Bottega Veneta to bow out with mentor Matteo Marzotto

It took until 2013 for someone to come along and unseat Bottega Veneta as the fashion house most likely to leave the fashion industry at an early age. The closing of LVMH’s American luxury…

Bottega Veneta to bow out with mentor Matteo Marzotto

It took until 2013 for someone to come along and unseat Bottega Veneta as the fashion house most likely to leave the fashion industry at an early age.

The closing of LVMH’s American luxury jewel, Donna Karan, and the mixed fortunes of Gucci, Balenciaga and Dior makes this look unlikely, but Bottega has found a new creative talent with the celebrated, multitalented, Matteo Marzotto, co-creator of Dolce & Gabbana. He is reported to be spending long nights in Italy, sorting out the final touches to a collection that he is overseeing from his home in the Canary Islands, with the help of his son.

Marzotto’s credits include much of Donna Karan’s career, appearing from 1990 to 2001 as creative director, helping to reinterpret her key pieces from sportswear to ready-to-wear and even lingerie. After being drafted in to unify the two worlds, Marzotto reinvented the DKNY brand and turned it into the bright pink factory it is today.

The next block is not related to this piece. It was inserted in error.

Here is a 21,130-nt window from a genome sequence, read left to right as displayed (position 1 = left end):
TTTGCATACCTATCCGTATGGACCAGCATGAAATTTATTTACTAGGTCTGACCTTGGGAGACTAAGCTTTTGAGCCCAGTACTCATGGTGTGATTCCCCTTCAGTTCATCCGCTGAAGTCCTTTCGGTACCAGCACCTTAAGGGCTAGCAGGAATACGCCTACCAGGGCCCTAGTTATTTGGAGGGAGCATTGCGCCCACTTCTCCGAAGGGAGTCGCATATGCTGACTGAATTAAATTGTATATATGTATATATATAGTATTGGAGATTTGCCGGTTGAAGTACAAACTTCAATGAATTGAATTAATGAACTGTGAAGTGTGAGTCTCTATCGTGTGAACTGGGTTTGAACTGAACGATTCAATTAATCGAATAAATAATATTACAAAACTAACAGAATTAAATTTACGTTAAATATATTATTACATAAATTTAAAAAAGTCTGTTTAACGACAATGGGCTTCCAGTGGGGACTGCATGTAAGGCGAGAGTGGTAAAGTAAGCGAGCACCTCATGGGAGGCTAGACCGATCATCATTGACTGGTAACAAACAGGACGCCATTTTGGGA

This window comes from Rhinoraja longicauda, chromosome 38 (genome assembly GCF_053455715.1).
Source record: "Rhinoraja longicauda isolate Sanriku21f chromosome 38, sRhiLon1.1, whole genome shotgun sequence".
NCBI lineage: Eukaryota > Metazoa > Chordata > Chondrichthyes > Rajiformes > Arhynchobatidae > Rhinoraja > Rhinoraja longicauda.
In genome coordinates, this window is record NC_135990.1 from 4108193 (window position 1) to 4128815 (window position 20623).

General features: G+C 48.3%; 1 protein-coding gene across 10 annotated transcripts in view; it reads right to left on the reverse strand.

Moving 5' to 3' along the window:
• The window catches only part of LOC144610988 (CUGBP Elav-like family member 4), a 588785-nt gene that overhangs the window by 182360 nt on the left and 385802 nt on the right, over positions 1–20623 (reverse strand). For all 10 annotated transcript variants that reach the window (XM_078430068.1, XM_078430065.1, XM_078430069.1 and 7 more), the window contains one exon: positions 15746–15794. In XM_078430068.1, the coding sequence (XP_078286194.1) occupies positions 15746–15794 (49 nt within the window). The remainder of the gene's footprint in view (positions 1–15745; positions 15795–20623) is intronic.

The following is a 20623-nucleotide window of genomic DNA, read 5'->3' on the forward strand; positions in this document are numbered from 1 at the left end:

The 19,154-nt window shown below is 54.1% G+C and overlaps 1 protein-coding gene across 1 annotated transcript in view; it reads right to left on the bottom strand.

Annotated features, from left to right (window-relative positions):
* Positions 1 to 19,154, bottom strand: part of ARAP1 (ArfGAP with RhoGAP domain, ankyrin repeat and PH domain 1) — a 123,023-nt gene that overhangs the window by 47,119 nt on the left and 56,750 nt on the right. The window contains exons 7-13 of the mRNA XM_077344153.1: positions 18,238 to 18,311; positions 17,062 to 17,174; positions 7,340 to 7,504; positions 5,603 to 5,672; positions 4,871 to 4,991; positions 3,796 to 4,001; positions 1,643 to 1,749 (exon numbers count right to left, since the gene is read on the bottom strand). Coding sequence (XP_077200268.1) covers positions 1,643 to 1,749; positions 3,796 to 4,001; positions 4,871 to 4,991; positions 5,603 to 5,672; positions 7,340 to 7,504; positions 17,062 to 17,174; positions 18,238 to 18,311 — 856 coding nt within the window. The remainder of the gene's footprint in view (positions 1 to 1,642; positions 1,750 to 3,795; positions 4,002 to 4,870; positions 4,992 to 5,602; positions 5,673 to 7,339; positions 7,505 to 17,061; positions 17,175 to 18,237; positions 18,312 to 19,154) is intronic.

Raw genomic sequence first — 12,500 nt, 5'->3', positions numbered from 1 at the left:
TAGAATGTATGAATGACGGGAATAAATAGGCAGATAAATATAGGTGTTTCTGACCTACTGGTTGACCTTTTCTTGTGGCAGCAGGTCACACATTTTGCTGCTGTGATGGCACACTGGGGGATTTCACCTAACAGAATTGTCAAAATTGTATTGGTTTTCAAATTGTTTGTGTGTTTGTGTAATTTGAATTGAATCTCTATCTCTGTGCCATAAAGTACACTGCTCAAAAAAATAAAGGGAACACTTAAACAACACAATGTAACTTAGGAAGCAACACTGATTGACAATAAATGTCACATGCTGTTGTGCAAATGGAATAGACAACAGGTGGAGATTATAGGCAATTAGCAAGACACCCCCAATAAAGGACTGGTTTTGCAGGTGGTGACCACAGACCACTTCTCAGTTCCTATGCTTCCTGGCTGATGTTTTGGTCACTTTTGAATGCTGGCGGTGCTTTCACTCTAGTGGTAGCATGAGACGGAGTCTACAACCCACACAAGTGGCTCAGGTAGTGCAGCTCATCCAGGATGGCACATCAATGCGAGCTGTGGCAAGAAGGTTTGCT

Jacopo Tessitore, founder of Italian fashion publicists OffiMedia, worked for Marzotto in his early days at DKNY: “It’s still very early days for him, but it looks like it will be an interesting project. It could take around 18 months to get a fix on how his work will translate on the runway, but already I’m looking forward to seeing his designs.”

Michael Burke, chairman and chief executive of LVMH, has also been impressed by Marzotto’s work, and said this week that he had given him the key position in a move to get a little “renewal” at the brand.

Burke has experienced mixed success at the brand, which he took over in 2004. In the last six years it has been hit with both the onset of the recession and the hectic schedules of its creative directors. While the last holder of the key role, Tomas Maier, has designed successful collections for the past few years, he has had to look for new targets.

Frida Giannini took over in 2009, but when plans for a new store came in to doubt, Giannini had to move into a time zone closer to Milan than the one where her employer’s HQ are based.

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